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What you should know about lead

Homes built before 1978, may contain lead-based paint. Restoration, remodeling, or demolition of these homes can create lead dust which can be inhaled or eaten. Homes not having restoration, remodeling or demolition can contain peeling, chipping, or cracking lead-based paint.

Lead Health Risks

Depending on the level of exposure, lead can cause damage to the nervous system including, headaches, high blood pressure, digestive problems or muscle and joint disorders.

X factor: The X factor is the human body. Every person’s body responds to substances, uniquely.  Therefore, while exposure to lead can cause any number of symptoms, it is best to consult your physician if you suspect you have been exposed.

Lead Testing

Colorado law regarding Lead

Contact the Colorado Department of Public Health and Environment (CDPHE) for current laws/regulations regarding lead testing and abatement.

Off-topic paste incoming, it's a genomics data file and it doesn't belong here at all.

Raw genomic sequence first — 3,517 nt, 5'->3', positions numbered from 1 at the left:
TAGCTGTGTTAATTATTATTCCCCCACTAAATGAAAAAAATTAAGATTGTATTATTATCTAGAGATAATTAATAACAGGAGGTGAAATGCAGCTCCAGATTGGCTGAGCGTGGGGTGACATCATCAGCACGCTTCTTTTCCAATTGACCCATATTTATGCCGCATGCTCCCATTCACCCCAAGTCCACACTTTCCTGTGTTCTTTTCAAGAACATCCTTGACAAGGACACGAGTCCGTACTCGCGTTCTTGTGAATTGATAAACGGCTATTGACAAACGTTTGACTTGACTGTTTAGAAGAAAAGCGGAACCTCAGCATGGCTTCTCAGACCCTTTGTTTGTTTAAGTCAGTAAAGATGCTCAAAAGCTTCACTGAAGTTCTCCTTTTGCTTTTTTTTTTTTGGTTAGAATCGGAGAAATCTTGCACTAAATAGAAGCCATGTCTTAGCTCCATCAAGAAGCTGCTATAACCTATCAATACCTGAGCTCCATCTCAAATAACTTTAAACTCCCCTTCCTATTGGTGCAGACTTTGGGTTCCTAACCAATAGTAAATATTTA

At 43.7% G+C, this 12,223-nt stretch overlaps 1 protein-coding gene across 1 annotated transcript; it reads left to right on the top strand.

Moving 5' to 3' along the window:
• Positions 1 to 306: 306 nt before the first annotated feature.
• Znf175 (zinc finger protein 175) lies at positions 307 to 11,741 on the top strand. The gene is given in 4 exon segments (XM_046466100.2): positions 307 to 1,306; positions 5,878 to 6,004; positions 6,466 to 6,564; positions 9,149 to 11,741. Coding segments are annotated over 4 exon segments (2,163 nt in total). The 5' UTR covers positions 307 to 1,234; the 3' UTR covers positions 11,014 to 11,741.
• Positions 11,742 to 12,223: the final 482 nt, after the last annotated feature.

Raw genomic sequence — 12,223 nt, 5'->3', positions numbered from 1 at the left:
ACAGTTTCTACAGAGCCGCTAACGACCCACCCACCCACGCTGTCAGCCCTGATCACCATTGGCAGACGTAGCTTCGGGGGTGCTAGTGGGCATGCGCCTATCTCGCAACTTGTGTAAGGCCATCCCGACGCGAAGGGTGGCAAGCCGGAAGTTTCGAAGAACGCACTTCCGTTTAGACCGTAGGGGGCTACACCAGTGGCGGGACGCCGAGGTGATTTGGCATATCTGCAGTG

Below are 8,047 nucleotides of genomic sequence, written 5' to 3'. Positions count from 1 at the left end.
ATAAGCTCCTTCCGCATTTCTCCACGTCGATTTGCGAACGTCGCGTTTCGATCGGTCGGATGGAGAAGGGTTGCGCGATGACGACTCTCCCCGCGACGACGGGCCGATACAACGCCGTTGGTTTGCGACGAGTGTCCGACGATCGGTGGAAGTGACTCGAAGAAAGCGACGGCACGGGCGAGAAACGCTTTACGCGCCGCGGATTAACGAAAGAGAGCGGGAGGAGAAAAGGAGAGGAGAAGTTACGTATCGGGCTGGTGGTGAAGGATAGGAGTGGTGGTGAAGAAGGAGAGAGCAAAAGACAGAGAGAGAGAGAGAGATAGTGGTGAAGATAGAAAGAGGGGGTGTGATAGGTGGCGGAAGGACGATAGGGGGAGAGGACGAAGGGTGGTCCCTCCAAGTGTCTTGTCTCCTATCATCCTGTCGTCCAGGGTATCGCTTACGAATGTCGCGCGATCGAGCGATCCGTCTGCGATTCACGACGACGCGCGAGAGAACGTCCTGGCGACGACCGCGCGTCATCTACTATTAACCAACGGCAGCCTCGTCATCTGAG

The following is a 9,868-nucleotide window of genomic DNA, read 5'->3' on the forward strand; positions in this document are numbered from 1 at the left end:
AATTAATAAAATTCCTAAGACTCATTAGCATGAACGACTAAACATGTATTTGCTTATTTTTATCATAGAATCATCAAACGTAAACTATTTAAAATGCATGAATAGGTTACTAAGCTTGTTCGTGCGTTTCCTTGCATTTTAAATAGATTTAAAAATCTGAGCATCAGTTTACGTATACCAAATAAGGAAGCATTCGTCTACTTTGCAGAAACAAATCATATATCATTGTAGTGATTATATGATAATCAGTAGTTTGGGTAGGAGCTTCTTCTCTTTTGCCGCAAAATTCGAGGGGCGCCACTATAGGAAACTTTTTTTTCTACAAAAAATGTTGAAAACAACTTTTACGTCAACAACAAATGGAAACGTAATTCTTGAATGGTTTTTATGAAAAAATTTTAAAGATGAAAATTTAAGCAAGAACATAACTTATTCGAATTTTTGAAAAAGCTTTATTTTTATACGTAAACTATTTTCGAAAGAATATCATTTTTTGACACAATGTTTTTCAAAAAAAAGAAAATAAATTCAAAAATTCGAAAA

Why test for lead?

CDPHE outlines the laws/regulations regarding the importance of lead testing

Lead can be found in paint, dust or soil and is potentially dangerous because it can enter the body through ingestion or inhalation. To avoid the health risks associated with lead poisoning, it’s important to have your home or business tested by a licensed, professional lead testing company to determine if your property contains risk.

Lead Protocol Development

Lead inspections identify lead in materials including paint and finished surfaces.

If lead is detected, and depending on what you plan to do with the contaminated materials, a lead abatement protocol may be required to ensure all of the affected areas are identified and removed properly. The lead protocol details the proper handling of the materials in accordance with Environmental Protection Agency (EPA) and Occupational Safety and Health Association (OSHA).

Understanding local, State and federal regulations is necessary to protect property owners and workers from unnecessary liability.

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